Tales of the Bogeyman and Spanish Bacon

Words for items associated with warmer climates are full of interesting etymologies. Words describing palm trees, coconuts, and cantaloupes are just a few of the linguistic curiosities that abound in tropical and subtropical regions.

The naming of "palm trees" and the "palm of the hand" is no coincidence. They both share the same Latin root: "palma." It is thought that the tree was named for the palm of the hand because the shape of the leaf formation was considered to resemble the fingers of a hand. So in Latin, the name for the part of the hand came first, followed by the tree. Interestingly, the reverse occurred in English as the two meanings of "palm" entered the language in very distinct ways and at different times:
The Latin word was borrowed into the Germanic dialects in prehistoric times in the tree sense, and now is wide spread (German palme and Dutch and Swedish palm as well as English palm). English acquired it in the 'hand' sense via Old French paume, with subsequent reversion to the Latin spelling.
Coconuts and coconut milk may be beloved for their taste, but the origin of the name could be the fodder for a creature feature film. The term "coco" is derived from the 16th-century word "coco" in Spanish and Portuguese, which meant "grin," "grimace" and even "scarecrow" or "bogeyman" (which it still means in some dialects of Spanish, Portuguese, and Galician). The word "coco," in turn, comes from a Latin expression for "skull." Supposedly the Portuguese explorers who encountered the fruit in India felt that the three-holed base of the shell resembled a human face, or rather that of the bogeyman.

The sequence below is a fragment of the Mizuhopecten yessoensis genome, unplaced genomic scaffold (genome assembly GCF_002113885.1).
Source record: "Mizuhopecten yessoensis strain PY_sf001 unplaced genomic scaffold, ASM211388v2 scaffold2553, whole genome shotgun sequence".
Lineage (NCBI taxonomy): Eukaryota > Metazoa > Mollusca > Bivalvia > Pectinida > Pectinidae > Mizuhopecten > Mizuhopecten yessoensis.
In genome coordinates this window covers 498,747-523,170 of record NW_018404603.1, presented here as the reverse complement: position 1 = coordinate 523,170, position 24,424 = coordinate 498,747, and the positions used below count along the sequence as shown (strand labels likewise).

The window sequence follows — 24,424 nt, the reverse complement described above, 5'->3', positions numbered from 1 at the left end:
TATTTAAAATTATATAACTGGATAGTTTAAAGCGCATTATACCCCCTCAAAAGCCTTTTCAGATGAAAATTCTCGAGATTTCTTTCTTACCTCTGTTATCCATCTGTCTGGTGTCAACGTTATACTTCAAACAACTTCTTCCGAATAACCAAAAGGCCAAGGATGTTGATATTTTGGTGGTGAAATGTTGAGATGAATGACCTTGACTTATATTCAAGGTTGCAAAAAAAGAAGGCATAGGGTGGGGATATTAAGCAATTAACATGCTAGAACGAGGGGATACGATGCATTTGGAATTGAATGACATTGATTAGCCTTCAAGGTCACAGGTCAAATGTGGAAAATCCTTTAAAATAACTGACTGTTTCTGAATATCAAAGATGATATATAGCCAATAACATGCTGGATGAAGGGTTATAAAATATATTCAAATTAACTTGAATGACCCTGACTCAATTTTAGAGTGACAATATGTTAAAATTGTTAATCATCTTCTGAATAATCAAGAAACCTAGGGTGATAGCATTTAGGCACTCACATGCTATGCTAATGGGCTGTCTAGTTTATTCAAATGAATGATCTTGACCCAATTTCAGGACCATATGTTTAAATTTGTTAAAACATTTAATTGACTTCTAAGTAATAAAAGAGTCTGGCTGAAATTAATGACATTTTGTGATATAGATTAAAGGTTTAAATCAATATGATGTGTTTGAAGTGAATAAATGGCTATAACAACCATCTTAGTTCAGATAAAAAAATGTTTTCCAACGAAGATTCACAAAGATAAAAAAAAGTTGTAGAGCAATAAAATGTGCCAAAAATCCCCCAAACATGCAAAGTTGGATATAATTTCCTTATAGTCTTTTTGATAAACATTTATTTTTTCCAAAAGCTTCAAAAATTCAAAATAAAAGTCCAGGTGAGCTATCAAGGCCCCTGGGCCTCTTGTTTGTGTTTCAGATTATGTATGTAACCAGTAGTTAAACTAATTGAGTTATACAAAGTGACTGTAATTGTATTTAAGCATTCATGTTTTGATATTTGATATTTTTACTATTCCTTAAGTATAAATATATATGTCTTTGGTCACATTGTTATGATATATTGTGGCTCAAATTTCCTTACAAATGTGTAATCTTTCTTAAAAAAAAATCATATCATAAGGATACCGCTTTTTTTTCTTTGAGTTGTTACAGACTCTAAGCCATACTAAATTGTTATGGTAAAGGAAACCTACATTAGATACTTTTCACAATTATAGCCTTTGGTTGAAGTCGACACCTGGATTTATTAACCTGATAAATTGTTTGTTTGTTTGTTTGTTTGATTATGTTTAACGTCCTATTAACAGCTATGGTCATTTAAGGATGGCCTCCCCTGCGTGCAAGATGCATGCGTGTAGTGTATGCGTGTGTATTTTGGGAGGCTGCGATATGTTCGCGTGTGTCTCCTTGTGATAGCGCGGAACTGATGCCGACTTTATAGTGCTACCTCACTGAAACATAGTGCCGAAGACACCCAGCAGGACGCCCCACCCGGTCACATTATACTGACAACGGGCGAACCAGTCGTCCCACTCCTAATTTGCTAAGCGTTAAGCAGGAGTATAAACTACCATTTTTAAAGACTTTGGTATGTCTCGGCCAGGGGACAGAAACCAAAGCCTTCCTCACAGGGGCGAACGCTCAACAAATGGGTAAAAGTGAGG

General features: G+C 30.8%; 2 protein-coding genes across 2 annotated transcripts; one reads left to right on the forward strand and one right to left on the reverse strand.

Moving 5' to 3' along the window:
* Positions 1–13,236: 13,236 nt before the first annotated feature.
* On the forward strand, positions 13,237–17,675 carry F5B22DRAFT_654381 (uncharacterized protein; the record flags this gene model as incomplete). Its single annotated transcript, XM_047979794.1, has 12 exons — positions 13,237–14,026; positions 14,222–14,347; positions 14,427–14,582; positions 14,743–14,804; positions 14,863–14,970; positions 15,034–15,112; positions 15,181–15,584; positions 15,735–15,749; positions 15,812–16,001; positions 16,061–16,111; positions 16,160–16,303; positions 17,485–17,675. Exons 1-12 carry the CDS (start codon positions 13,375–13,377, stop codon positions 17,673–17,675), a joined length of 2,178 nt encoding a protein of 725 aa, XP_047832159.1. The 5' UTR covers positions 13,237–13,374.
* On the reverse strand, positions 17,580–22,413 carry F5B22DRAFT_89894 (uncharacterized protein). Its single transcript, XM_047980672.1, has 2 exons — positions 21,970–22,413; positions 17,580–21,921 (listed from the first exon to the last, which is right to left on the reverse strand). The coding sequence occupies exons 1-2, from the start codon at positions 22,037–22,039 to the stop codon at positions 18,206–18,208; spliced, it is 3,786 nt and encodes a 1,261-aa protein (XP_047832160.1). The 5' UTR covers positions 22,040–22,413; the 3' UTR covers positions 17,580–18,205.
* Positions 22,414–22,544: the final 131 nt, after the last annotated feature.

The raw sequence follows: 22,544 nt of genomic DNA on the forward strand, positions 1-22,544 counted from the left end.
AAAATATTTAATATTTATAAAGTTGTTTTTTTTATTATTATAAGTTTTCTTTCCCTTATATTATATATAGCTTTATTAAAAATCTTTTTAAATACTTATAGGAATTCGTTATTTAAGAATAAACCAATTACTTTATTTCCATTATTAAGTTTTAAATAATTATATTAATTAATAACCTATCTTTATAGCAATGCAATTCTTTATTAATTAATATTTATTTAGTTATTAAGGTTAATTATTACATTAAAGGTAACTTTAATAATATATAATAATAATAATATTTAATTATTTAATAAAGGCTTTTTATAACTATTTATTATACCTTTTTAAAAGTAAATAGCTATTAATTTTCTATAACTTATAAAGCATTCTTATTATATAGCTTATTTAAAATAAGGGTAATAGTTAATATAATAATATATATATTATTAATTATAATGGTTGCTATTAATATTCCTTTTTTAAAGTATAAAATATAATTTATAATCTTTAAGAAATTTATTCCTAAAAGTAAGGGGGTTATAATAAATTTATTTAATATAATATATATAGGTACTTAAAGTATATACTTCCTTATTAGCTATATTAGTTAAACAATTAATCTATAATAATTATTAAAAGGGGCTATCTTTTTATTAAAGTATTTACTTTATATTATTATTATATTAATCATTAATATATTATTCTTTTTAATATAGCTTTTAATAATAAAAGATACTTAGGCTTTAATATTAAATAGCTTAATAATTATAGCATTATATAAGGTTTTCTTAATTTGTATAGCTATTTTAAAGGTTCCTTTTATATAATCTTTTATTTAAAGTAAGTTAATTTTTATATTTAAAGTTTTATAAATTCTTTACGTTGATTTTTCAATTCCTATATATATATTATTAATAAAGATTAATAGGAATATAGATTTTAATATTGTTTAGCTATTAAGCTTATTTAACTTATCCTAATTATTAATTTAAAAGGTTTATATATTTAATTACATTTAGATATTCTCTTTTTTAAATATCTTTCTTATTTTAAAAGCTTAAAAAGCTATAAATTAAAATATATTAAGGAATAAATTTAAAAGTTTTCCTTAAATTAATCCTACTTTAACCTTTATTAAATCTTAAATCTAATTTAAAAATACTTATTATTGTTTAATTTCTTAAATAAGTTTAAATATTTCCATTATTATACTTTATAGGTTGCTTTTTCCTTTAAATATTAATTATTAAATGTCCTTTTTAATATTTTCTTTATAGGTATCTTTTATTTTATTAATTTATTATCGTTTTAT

The cantaloupe, a type of muskmelon is called a "spanspek" in South Africa by speakers of English and Afrikaans. "Spanspek" comes from the Afrikaans "spaanse spek," which means "Spanish bacon." The term goes back to the 19th century, when Sir Harry Smith served as Governor and High Commissioner of the Cape Colony in southern Africa. His Spanish-born wife, Juana Maria de los Dolores de Léon Smith, accompanied him. In the mornings, while Sir Harry savored bacon for breakfast, his wife would eat cantaloupe. The Afrikaans-speaking chefs started referring to cantaloupe as "Spanish bacon," and the name stuck, at least in South Africa.

Incidentally, the English word "cantaloupe" comes Cantalupo, a former papal summer estate in Italy, where the fruit was grown, although it had initially been brought to the Old World from the Americas by Christopher Columbus.

As this will be my last post on Metrolingua, I would like to thank everyone for your time and attention. I've enjoyed sharing my enthusiasm for language with you!

(Posted by language fan and friend Silas McCracken.)

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